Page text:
I really hate that I’ve stopped reviewing TV shows for this blog like I did in the past. There was a time where 2/3 of my post on any given week were for the various TV programs I was watching. However, with work and school (and the fact that I just started writing a screenplay), I just don’t have the time anymore. I barely have the time to do my Song of the Days, movies, and the occasional video game. But the reason why I’m sad I stopped doing my TV reviews is that so far, this fall’s line-up of TV has been pretty great. I can’t remember the last time I enjoyed Glee this consistently, and Dexter‘s the best it’s been since Season 4. Throw in a phenomenal season premiere for The Walking Dead last night, and now is as good a time as ever to be writing about television. Seriously, the premiere for The Walking Dead was excellent and it gives me hope that this season will learn from the mistakes of last year.
This, of course, segways into the fact that I played Episode 2, “Starved for Help,” of The Walking Dead video game. It was only yesterday that I put up a post for A New Day so it should be no surprise that I’ve been really enjoying the series if I’ve already played a second episode (of the four that are currently out before episode five closes out the initial season). If you want an overview of how the series plays out, check out my initial review here, and if you haven’t played Episode 1 yet, avoid this post because there will be some minor spoilers. Although Starved for Help gets off to a slower start than its predecessor (which began in fairly explosive fashion), Episode 2 proves to be a classic horror thriller which continues the franchise’s trend of forcing the player to make seemingly impossible decisions even if the game play itself remains as simple as before.
After Lee, Clementine, and your fellow survivors escaped the drug store at the end of A New Day, they found a motel which they turned into temporary shelter. Three months have passed since the end of Episode 1, and tensions are starting to flare again as the group’s food supply has finally run out. Earlier, the group picked up a new survivor, Mark, who had food but it’s now a week away from being gone. The vitriol between Lily, the group’s de facto leader, and Kenny, a father with his son and wife, is at a boiling point over whether it’s time to move on. When the group stumbles upon a high school teacher caught in a bear trap (while two of his students panic), they have even more mouths to feed and things only get more complicated when two brothers from a local dairy farm show up at the motel offering food in exchange for gasoline.
The series continues to force the players to make excruciatingly difficult decisions, and between Episode 1 and Episode 2 now, Lee will become even more of an imprint of the player’s personality. Although certain outcomes turn out to apparently be inevitable, I’ve never once felt forced to have Lee take an action that I didn’t want over the course of the story. Well, that’s not entirely true. I think perhaps Lee and crew were a little slow on the uptake over the course of certain scenes but maybe I just made the wrong decisions for them to be more suspicious early on. One early (non-spoilery) moment has Lily getting angry with Lee and forcing him to ration the food for the day when there’s only four pieces of available food and ten mouths to feed. If that doesn’t make you feel like comic book Rick Grimes, I don’t know what will. And later on, I was presented with one of the most difficult moral decisions of the series so far and made the decision that I thought would keep myself and my group alive (even if it might have been morally wrong).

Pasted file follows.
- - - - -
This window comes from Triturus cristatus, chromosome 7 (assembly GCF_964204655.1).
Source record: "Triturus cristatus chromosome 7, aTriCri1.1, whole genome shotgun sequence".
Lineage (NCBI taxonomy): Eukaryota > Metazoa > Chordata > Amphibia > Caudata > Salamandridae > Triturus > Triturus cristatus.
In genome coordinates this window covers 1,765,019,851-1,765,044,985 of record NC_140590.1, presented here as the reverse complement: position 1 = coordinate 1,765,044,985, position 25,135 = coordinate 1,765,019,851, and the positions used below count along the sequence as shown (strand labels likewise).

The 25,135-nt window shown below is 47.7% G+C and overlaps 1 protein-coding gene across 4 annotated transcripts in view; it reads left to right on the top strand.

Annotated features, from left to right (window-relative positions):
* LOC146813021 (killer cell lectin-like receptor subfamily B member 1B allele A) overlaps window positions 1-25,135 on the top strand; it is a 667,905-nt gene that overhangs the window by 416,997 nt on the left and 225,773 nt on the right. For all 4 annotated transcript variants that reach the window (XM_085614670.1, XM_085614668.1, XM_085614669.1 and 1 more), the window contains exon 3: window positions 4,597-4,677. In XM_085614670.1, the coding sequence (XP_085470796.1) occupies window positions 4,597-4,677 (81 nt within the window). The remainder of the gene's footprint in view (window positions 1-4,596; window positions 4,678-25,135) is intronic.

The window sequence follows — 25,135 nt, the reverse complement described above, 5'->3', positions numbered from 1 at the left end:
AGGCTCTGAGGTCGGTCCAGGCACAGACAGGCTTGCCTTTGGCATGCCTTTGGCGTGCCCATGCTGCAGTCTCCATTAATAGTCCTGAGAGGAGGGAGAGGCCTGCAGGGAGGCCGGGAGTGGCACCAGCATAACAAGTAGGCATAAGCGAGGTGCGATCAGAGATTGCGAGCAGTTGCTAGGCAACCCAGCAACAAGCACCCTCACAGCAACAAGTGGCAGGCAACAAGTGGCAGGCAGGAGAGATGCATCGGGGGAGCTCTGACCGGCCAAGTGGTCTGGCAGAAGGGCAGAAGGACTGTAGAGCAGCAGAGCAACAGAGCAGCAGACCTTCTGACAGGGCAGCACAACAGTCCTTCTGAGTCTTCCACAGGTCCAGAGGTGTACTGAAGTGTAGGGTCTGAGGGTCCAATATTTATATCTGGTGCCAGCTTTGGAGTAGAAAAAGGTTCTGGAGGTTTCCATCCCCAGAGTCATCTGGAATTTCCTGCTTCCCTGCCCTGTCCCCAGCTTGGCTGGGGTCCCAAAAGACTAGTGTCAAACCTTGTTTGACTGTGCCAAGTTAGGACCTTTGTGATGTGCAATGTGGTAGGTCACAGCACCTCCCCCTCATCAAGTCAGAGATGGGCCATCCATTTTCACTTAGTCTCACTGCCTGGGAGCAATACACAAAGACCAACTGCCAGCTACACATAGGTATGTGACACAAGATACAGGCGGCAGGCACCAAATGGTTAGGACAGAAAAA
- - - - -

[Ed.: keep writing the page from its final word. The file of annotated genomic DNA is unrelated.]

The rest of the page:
The episode begins by continuing to explore the group dynamics of our often incompatible and volatile groups of survivors. Larry’s still sort of an asshole (with a point). Lily has control issues. Kenny can be a selfish prick (though to protect his wife and kid). And Lee becomes more of the man that you want him to be. And the series really plays with how you perceive these characters as people you may have liked and sided with in Episode 1 suddenly start acting in less than heroic ways. After these initial development scenes though, Starved for Help slowly ramps up the tension and horror until Episode 2 becomes more scary and disturbing than anything you saw in the first episode. This one goes to a really dark place, and it catches on the theme from the TV series that our fellow man is more dangerous to our survivors than the Walkers ever could be, and sometimes, these threats come from within the group.
The episode isn’t perfect and the game play is still frustratingly simple (and one puzzle only stumped me for a minute or two because I wasn’t thinking of the game in typical point and click adventure game terms), but Starved for Help continues the strong blend of storytelling that has become this franchise’s trademark. Yeah, I think our group was sort of dumb about trusting certain people and not picking up on some weird vibes that were pretty noticeable, but it wouldn’t be horror if people didn’t realize a threat until it’s too late. And what a horror it is. If it weren’t for the fact that I work tomorrow evening, I would probably dive straight into Episode 3. As it is, I may have to wait a day or two. That’s okay though. I think I could use the chance to mull over my decisions a little bit and think about what the consequences are going to be for every tough choice I made. Few games have ever made me do this.
Final Score: B+